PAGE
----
“I was really shaken up,” he told road.cc following the incident. “I was really holding on for dear life, making sure I didn’t topple over.”

Chi lodged a complaint with the police, and sent them a video of the incident – like many cyclists, he uses a helmet camera so that in the event of an incident involving a motor vehicle or pedestrian, he has something more than just his own word to fall back on.

The full video he sent to police can be seen here (contains some swearing).

The letter he received from the Traffic Criminal Justice section of the Metropolitan Policer Service’s Operational Command Unit for the South East Region, reads:

I am writing concerning your complaint to police regarding the manner in which a motor vehicle bearing the registration mark GJ05FGF was ridden along New Kent Road @ 16:44 hours on the 16/01/2014.

I would advise you that it is the policy of the Metropolitan Police Service to investigate cases that have a realistic prospect of achieving a successful prosecution at court.

In view of the lack of independent witnesses to support your claim, we are unable to initiate proceedings on this occasion. However, the registered owner/keeper of the vehicle has been notified of your allegation and a record of the incident will be kept within this office.

Chi told us that the police response was “disappointing to say the least but I can’t say I expect anything more.”

One question the incident, and the police’s reaction to it, does raise is just how seriously they take helmet camera footage, and why that should be seen as less acceptable than independent eyewitness testimony, which can be inaccurate depending on the person’s recollection.

Another is that police regularly appeal to the public for help in catching suspects whose alleged crimes have been caught on CCTV, with no witnesses around, and where the footage is of much lower quality than that typically captured by helmet cameras.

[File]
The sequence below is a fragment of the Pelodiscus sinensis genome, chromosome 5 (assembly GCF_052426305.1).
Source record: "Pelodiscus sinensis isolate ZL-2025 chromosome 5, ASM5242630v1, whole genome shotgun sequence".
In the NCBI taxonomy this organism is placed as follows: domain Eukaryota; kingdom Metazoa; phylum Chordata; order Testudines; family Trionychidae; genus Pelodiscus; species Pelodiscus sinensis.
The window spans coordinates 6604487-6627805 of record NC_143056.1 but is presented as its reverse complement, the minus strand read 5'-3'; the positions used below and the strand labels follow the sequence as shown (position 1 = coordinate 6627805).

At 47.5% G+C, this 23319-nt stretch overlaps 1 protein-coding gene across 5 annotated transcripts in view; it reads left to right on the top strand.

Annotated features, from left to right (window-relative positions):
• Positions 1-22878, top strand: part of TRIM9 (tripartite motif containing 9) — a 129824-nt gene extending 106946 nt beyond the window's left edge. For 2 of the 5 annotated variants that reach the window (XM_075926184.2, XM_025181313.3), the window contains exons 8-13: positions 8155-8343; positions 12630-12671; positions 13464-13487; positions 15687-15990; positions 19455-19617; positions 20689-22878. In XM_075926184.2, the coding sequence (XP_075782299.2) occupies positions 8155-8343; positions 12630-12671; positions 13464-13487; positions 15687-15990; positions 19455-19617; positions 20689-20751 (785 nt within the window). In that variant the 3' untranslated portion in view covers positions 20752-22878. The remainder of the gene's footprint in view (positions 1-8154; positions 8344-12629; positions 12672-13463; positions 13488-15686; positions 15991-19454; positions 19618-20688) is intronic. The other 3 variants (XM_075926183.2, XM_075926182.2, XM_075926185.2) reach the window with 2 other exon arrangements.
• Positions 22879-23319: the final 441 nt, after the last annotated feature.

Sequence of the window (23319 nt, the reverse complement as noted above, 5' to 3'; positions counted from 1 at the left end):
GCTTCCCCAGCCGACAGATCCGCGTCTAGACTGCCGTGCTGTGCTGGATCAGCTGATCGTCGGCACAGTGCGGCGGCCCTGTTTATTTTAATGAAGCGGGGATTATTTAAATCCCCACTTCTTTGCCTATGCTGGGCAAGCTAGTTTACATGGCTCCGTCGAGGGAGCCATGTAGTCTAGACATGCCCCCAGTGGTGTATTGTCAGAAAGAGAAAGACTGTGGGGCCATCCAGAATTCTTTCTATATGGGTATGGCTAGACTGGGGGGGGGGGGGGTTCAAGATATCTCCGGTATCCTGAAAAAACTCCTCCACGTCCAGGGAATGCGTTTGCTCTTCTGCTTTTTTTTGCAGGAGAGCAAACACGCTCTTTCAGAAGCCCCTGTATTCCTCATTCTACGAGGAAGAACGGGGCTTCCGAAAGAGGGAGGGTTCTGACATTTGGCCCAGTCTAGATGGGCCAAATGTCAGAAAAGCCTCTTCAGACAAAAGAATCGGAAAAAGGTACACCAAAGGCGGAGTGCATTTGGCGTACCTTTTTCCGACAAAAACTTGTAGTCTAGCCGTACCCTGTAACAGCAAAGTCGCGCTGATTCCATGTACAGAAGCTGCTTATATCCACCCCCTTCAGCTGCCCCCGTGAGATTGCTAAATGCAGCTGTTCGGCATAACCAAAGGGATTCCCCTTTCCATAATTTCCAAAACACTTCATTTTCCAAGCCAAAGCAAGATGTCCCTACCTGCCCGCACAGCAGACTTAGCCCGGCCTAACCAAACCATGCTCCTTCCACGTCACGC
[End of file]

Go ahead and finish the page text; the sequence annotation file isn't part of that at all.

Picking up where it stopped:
In January 2012 we reported how motorist Scott Lomas was convicted of a public order offence after he threatened cyclist Martin Porter who was riding to work.

The Metropolitan Police only referred the matter to the Crown Prosecution Service after Porter had twice complained about their initial decision not to take action. despite his having provided them with helmet camera footage.

The fact that Porter is a Queen’s Counsel, making him more suited than most to negotiating the criminal justice system, is likely to have been a factor in the case reaching its eventual conclusion.

Black November – Cyclist road Deaths shoot up


from road.cc

 

It might be Road Safety Week, but for cyclists it’s looking more like Black November. Six cyclists have died on London’s roads so far this month, and elsewhere in the country there have been fatalities in Sheffield, Nantwich, Bath, Bristol, and Middlesborough. Active travel organisation Sustrans has called for action to stop the deaths, and suggested measures that would reduce the risk to cyclists.

The spate of deaths so far this month comes after a bad second quarter of the year. The number of cyclist casualties rose by 12 per cent between April and June this year compared to the same period last year and 2012 was the eighth year in a row that the number of seriously injured cyclists increased.

Sustrans policy director Jason Torrance said: “Urgent action must be taken by Government in light of the recent spate of deaths, to stop cycle casualties on our roads and to close the widening gap between improving safety of motorists and worsening safety of cyclists.”

The last few days have seen calls for action from many quarters. A die-in demonstration and vigil is being held outside Transport for London HQ on November 29.

The Save Our Cyclists petition has garnered over 30,000 names in five days.

But what sort of action is needed? The most widespread call from cycling activists has been for segregated cycle lanes that separate cycling from motor vehicles.

A Sustrans spokesman said: “We see segregated cycle lanes as a vital part of the solution to making it safer for people of all ages and abilities to cycle, however not in isolation. Together with lower speeds for cars, traffic free routes away from main roads or paths shared with pedestrians segregated routes improve safety and people’s perception of safety.”

The particular measures Sustrans would like to see include:

  • Creation and use of ‘quietways’- low traffic side streets as designated main cycle routes, as opposed to use of busy main roads
  • Street infrastructure designed for humans as opposed to cars
  • Greater adoption of 20mph zones as default
  • Better HGV driver training to deal with cyclists, possible ban at peak times
  • Adopt continental best practice, there’s no time/need for research- good quality methods are already out there

And mindful of the death and serious injury rate among cyclists elsewhere in the country, Sustrans says: “It’s a UK challenge, not just London.”